Table of Contents

  • ARDAŠĪR MĪRZĀ

    Ḥ. Maḥbūbī Ardakānī

    ROKN-AL-DAWLA, the ninth son of the crown prince ʿAbbās Mīrzā, b. ca.1805-06, d. 1866.

  • ARDAŠĪR SAKĀNŠĀH

    A. Sh. Shahbazi

    a vassal king of the first Sasanian king of kings, Ardašīr I.

  • ARDAŠĪR-ḴORRA

    C. E. Bosworth

    one of the five administrative divisions (kūra) of Fārs, in Sasanian and early Islamic times.

  • ARDAŠĪR-NAMA

    A. Netzer

    a matnawī of six thousand couplets in Persian by Šāhīn Šīrāzī, a Jewish Persian poet of the 8th/14th century.

  • ARDAVĀN

    Cross-Reference

    (ARDAWĀN). See ARTABANUS.

  • ARDERIKKA

    R. Schmitt

    name of two ancient villages.

  • ARDESTĀN

    X. De Planhol, R. Hillenbrand

    a town of central Iran between Kāšān and Nāʾīn.

  • ARDESTĀNI

    P. Lecoq

    the dialect spoken in the small town of Ardestān.

  • ARDESTĀNĪ, ʿALĪ-AKBAR ḤOSAYNĪ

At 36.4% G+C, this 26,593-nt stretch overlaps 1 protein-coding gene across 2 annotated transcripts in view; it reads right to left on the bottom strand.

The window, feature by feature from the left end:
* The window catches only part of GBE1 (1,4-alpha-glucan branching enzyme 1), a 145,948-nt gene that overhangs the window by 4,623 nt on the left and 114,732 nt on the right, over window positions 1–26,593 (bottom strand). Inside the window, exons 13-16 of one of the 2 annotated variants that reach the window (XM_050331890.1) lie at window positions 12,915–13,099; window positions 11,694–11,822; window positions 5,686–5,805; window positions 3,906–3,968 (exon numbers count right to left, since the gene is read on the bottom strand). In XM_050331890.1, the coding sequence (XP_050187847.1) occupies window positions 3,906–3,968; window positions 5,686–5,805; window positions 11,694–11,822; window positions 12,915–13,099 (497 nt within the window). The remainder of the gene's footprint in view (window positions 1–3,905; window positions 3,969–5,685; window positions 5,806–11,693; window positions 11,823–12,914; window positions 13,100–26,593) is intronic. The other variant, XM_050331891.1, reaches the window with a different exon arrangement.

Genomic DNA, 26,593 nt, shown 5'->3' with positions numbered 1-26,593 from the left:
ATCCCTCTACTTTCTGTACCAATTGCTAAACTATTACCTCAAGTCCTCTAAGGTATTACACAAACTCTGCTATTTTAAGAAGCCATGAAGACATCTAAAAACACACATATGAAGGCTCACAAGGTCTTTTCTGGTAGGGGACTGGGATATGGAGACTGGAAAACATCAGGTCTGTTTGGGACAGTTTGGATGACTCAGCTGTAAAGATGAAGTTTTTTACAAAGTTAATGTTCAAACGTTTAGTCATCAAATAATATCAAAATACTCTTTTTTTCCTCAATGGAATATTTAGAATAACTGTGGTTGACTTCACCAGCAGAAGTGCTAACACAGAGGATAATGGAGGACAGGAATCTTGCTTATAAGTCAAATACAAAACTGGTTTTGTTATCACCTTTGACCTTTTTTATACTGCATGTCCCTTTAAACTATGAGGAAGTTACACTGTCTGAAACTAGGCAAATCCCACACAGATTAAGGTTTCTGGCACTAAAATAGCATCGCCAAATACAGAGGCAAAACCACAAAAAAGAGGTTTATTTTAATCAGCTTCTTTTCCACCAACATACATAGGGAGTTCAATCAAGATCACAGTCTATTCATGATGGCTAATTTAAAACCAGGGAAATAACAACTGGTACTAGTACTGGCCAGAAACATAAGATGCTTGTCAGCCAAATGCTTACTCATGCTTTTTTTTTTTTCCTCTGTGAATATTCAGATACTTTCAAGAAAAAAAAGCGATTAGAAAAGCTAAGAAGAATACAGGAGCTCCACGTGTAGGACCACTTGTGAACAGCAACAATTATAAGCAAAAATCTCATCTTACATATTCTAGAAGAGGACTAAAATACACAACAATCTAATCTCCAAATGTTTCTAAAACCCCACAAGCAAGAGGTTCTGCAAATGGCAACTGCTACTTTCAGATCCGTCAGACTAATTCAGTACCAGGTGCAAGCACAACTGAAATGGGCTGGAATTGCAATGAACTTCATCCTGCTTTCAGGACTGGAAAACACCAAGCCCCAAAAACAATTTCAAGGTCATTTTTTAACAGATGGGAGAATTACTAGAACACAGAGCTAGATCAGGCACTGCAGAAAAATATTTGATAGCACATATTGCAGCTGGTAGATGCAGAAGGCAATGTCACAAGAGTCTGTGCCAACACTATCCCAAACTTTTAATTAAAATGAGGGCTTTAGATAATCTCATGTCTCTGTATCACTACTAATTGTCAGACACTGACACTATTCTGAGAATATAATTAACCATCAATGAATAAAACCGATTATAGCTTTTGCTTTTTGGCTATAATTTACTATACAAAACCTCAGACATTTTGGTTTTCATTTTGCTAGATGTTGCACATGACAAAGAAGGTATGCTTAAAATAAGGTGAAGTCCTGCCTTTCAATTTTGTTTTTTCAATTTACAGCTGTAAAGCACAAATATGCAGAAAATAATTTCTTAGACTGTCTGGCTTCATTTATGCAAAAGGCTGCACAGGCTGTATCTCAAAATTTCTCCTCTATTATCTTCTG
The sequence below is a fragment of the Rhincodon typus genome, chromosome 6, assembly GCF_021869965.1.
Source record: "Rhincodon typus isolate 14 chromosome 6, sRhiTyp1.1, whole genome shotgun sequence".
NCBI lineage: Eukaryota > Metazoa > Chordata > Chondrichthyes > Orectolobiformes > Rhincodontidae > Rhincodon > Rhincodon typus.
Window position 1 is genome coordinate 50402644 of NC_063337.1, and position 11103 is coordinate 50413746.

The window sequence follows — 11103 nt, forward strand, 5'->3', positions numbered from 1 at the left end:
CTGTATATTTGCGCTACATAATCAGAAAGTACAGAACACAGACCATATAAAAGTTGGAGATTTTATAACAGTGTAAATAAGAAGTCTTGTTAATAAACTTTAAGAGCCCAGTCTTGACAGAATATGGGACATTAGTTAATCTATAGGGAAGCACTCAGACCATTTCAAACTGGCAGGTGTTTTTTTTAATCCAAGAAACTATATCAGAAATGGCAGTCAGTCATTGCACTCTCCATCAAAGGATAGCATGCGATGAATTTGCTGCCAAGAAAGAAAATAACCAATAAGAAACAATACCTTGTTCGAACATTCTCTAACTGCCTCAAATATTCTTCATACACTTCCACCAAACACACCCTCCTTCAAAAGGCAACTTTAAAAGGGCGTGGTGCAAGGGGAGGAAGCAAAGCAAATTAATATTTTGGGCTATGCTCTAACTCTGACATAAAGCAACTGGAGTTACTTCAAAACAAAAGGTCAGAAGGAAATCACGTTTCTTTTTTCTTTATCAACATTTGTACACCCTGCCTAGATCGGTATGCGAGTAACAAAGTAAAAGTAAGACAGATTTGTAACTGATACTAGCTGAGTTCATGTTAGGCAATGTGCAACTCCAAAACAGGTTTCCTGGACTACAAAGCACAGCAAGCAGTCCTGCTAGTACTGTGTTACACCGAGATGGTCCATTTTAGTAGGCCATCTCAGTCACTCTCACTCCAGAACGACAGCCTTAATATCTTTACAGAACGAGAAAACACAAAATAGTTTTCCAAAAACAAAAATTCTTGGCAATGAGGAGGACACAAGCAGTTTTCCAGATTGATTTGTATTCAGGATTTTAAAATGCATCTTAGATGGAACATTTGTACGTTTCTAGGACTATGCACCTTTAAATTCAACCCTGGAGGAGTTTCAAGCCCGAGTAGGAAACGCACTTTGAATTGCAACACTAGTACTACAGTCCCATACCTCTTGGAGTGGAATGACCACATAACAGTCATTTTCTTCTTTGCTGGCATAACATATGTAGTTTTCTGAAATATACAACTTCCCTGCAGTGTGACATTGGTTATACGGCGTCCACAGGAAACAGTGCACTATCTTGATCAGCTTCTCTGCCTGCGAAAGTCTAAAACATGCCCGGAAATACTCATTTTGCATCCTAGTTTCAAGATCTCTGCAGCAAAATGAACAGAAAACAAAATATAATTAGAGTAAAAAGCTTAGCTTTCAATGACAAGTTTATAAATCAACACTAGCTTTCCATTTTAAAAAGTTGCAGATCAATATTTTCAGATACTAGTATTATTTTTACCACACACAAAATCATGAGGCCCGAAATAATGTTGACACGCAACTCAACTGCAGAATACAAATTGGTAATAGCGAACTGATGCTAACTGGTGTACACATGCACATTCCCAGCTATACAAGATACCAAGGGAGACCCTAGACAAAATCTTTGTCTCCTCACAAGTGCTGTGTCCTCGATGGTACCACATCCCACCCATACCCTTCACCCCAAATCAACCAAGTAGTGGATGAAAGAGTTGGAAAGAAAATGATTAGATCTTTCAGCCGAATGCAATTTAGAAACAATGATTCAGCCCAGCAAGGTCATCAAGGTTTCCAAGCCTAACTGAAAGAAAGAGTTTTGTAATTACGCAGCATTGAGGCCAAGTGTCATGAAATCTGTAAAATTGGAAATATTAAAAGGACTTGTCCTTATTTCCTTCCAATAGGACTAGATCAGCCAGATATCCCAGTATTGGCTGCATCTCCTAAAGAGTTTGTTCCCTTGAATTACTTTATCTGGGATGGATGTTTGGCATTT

Cross-Reference

    See ʿALĪ AKBAR ḤOSAYNĪ ARDESTĀNĪ.

  • ARDUMANIŠ

    P. Lecoq

    a Persian, son of Vahauka.

  • ARDWAHIŠT

    M. Boyce

    one of the six great Aməša Spəntas who, with Ahura Mazdā and/or his Holy Spirit, make up the Zoroastrian Heptad. Of the six, Aša has the clearest pre-Zoroastrian antecedents.

  • ARDWAHIŠT YAŠT

    M. Boyce

    (ORDĪBEHEŠT YAŠT), the third in the series of Avestan hymns addressed to individual divinities. It is devoted to one of the greatest of the Zoroastrian Aməša Spəntas, Aša Vahišta.

  • ARDWĪSŪR

    Cross-Reference

    See ANĀHĪD.

  • ARDWĪSŪR YAŠT

    Cross-Reference

    See ĀBĀN YAŠT.

  • ARƎDVĪ SŪRĀ

    Cross-Reference

    See ANĀHĪD.

  • ʿĀREF QAZVĪNĪ

    J. Matīnī, M. Caton

    ABU’L-QĀSEM (ca. 1300-1352/1882-1934), poet, musician, and singer during and after the Constitutional Revolution. 

  • ʿĀREFĪ HERAVĪ

    Z. Safa

    a poet of the 9th/15th century contemporary with the Timurid Šāhroḵ.

  • AREIA

    Cross-Reference

    See HERAT ii. HISTORY, PRE-ISLAMIC PERIOD.

  • ARƎJAṰ.ASPA

    cross-reference

    See ARJĀSP.

  • ʿĀREŻ

    C. E. Bosworth

    the official in medieval eastern Islamic states who had charge of the administrative side of the military forces, being especially concerned with payment, recruitment, training, and inspection.